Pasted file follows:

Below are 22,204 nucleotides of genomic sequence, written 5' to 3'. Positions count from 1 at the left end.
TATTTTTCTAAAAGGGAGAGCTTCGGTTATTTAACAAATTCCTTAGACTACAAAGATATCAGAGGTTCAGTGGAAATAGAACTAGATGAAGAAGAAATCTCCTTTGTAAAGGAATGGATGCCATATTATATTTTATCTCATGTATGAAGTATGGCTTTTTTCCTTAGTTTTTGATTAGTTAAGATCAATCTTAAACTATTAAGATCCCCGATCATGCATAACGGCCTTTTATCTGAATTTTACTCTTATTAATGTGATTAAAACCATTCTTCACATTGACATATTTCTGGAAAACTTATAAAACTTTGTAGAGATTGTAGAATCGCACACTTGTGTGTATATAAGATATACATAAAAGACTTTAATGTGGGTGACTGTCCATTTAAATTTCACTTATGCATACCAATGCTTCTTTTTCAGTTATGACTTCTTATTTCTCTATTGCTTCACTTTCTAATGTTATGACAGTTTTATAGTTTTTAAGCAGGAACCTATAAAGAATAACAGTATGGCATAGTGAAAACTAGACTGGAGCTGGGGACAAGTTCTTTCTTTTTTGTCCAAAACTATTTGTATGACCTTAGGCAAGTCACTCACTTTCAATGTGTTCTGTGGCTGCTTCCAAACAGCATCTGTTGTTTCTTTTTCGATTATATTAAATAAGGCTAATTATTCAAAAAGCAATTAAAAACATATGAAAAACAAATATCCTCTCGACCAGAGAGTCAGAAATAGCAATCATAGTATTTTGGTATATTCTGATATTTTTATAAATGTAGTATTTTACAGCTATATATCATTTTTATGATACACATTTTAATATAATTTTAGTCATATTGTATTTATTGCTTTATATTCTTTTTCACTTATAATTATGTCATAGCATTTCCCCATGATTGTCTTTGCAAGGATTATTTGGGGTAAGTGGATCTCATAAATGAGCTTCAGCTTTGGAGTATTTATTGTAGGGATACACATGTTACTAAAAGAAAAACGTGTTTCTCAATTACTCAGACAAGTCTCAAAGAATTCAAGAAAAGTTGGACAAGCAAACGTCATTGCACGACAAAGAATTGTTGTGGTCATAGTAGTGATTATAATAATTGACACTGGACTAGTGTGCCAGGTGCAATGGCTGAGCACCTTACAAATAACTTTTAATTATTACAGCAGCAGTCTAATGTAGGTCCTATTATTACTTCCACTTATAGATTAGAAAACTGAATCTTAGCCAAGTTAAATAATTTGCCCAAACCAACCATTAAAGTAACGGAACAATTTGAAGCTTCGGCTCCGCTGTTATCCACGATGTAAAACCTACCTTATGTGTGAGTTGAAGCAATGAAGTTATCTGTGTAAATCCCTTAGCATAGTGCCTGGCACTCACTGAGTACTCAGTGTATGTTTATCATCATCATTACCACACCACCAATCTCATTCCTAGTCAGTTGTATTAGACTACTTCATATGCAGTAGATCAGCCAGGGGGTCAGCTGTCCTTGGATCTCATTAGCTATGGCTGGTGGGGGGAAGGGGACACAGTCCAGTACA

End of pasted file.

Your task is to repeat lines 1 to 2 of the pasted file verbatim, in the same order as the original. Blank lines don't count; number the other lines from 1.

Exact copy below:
Below are 22,204 nucleotides of genomic sequence, written 5' to 3'. Positions count from 1 at the left end.
TATTTTTCTAAAAGGGAGAGCTTCGGTTATTTAACAAATTCCTTAGACTACAAAGATATCAGAGGTTCAGTGGAAATAGAACTAGATGAAGAAGAAATCTCCTTTGTAAAGGAATGGATGCCATATTATATTTTATCTCATGTATGAAGTATGGCTTTTTTCCTTAGTTTTTGATTAGTTAAGATCAATCTTAAACTATTAAGATCCCCGATCATGCATAACGGCCTTTTATCTGAATTTTACTCTTATTAATGTGATTAAAACCATTCTTCACATTGACATATTTCTGGAAAACTTATAAAACTTTGTAGAGATTGTAGAATCGCACACTTGTGTGTATATAAGATATACATAAAAGACTTTAATGTGGGTGACTGTCCATTTAAATTTCACTTATGCATACCAATGCTTCTTTTTCAGTTATGACTTCTTATTTCTCTATTGCTTCACTTTCTAATGTTATGACAGTTTTATAGTTTTTAAGCAGGAACCTATAAAGAATAACAGTATGGCATAGTGAAAACTAGACTGGAGCTGGGGACAAGTTCTTTCTTTTTTGTCCAAAACTATTTGTATGACCTTAGGCAAGTCACTCACTTTCAATGTGTTCTGTGGCTGCTTCCAAACAGCATCTGTTGTTTCTTTTTCGATTATATTAAATAAGGCTAATTATTCAAAAAGCAATTAAAAACATATGAAAAACAAATATCCTCTCGACCAGAGAGTCAGAAATAGCAATCATAGTATTTTGGTATATTCTGATATTTTTATAAATGTAGTATTTTACAGCTATATATCATTTTTATGATACACATTTTAATATAATTTTAGTCATATTGTATTTATTGCTTTATATTCTTTTTCACTTATAATTATGTCATAGCATTTCCCCATGATTGTCTTTGCAAGGATTATTTGGGGTAAGTGGATCTCATAAATGAGCTTCAGCTTTGGAGTATTTATTGTAGGGATACACATGTTACTAAAAGAAAAACGTGTTTCTCAATTACTCAGACAAGTCTCAAAGAATTCAAGAAAAGTTGGACAAGCAAACGTCATTGCACGACAAAGAATTGTTGTGGTCATAGTAGTGATTATAATAATTGACACTGGACTAGTGTGCCAGGTGCAATGGCTGAGCACCTTACAAATAACTTTTAATTATTACAGCAGCAGTCTAATGTAGGTCCTATTATTACTTCCACTTATAGATTAGAAAACTGAATCTTAGCCAAGTTAAATAATTTGCCCAAACCAACCATTAAAGTAACGGAACAATTTGAAGCTTCGGCTCCGCTGTTATCCACGATGTAAAACCTACCTTATGTGTGAGTTGAAGCAATGAAGTTATCTGTGTAAATCCCTTAGCATAGTGCCTGGCACTCACTGAGTACTCAGTGTATGTTTATCATCATCATTACCACACCACCAATCTCATTCCTAGTCAGTTGTATTAGACTACTTCATATGCAGTAGATCAGCCAGGGGGTCAGCTGTCCTTGGATCTCATTAGCTATGGCTGGTGGGGGGAAGGGGACACAGTCCAGTACA